Before getting into the nitty-gritty about what a trade mark attorney does, let’s go back to basics: what exactly is a trade mark?

Aside from your original business idea and your people, a trade mark is a vital company asset.

It can be a word, logo, shape, and colour, even a sound that indicates the commercial origin of your product or service. It highlights the quality and source of goods, which, over time, attaches goodwill to your trade mark.

Registering your trade mark means you can stop other businesses using a similar mark without your permission.

OK, so now we’re back to the original questions – what is a trade mark attorney and do you need one?

What is a trade mark attorney?

According to Wikipedia, a trade mark attorney is: ‘is a person who is qualified to act in matters involvingtrade marklawand practice and provide legal advice on trade mark and design matters.’

In plain English that means they are a lawyer who is specially qualified to advise on trade mark law and can:

  • Act as an agent to apply for and obtain trade mark registrations
  • Offer legal and technical advice to clients on a whole range of trade mark issues, including selecting new trade marks and ensuring your chosen mark is registrable
  • Enforce trade mark rights in the case of infringements
  • Monitor trade marks to check for misuse
  • Provide legal advice on licensing, brand identity and copyright issues
  • Find commercial resolutions to disputes

You might be thinking I can Google all of that stuff and do it myself.

That’s a possibility, but you’ll be opening up your business (the one you’ve poured your heart, soul and bank balance into) to a considerable amount of risk. After all, if you were buying a house would you do your conveyancing or would you get a solicitor to do it for you?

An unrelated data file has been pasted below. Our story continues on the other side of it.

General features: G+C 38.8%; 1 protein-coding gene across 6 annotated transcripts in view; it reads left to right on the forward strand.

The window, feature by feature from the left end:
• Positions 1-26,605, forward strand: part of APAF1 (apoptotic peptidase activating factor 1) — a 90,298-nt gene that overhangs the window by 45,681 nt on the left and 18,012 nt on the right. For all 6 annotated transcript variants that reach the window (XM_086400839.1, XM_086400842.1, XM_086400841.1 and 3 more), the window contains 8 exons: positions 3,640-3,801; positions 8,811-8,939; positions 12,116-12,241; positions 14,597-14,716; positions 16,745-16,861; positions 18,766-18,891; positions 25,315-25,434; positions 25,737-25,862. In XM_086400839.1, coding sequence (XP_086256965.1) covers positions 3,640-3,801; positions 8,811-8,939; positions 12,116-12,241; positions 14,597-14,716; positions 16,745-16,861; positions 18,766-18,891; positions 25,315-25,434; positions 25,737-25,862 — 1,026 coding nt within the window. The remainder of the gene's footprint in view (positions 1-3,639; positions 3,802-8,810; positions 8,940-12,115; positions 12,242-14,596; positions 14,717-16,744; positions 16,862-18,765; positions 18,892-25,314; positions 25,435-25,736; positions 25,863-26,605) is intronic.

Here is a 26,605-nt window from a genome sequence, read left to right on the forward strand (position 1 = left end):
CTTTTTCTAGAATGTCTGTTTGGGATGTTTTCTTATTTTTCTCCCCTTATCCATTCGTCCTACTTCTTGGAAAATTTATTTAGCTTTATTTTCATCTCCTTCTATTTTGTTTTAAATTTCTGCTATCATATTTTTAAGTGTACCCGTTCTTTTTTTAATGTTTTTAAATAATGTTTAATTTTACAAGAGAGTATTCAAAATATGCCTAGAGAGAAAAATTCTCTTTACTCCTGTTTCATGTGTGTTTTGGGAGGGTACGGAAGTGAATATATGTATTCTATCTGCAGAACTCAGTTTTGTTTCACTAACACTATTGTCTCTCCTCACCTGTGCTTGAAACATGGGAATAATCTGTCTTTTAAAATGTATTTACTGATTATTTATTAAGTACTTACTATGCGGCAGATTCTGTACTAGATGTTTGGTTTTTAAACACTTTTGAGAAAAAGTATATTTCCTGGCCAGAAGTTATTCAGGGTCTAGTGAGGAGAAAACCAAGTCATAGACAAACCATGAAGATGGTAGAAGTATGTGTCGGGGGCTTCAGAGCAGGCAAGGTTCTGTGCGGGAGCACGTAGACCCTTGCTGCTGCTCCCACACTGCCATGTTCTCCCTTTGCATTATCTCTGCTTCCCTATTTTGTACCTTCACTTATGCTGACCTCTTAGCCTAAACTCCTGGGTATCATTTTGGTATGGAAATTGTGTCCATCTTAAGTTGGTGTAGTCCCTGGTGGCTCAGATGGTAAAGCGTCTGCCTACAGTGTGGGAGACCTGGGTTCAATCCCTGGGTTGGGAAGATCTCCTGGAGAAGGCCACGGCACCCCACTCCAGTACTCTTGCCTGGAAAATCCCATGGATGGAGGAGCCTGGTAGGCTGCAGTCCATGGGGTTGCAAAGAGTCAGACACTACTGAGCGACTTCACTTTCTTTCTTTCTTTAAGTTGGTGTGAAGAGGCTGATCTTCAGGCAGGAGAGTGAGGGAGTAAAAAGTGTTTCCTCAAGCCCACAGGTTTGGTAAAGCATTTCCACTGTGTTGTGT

Why you need a trade mark attorney

Trade mark registration can be an expensive process, which is why many business owners think about doing it themselves. But, in the words of Red Adair:

“If you think it’s expensive to hire a professional to do the job, wait until you hire an amateur.”

In this case, the amateur is you.

  • Filling out your application incorrectly canresult in rejection (i.e. because of choosing the wrong class of goods or services – of which there are 45!) meaning you will lose your filing fees. If you want to try again, you’ll have to pay the full costs again
  • The application process can take five to eight months. Rejection of your application means reapplying and potentially waiting a further eight months for trade mark protection
  • Filing your application means yourtrade mark is only provisionally protected; you can’t enforce any infringements until registration is complete. Therefore, the longer it takes, the longer your competitors can potentially use your mark without any legal consequences
  • If your application is opposed, you will have to defend your claim. In the UK, if you fail to do so, your application will be deemed abandoned, and you may be liable to pay third party costs
  • You also have to decide whether you need to apply for a UK trade mark or an EU trade mark
  • Once you have your trade mark you must monitor the market to make sure no infringements occur

Having a trade mark attorney file your application for you (and take care of everything else on the above list), results in a much lower risk of it being rejected, saving you time and money.

Time to make up your mind

Only you can decide which option you want to go with: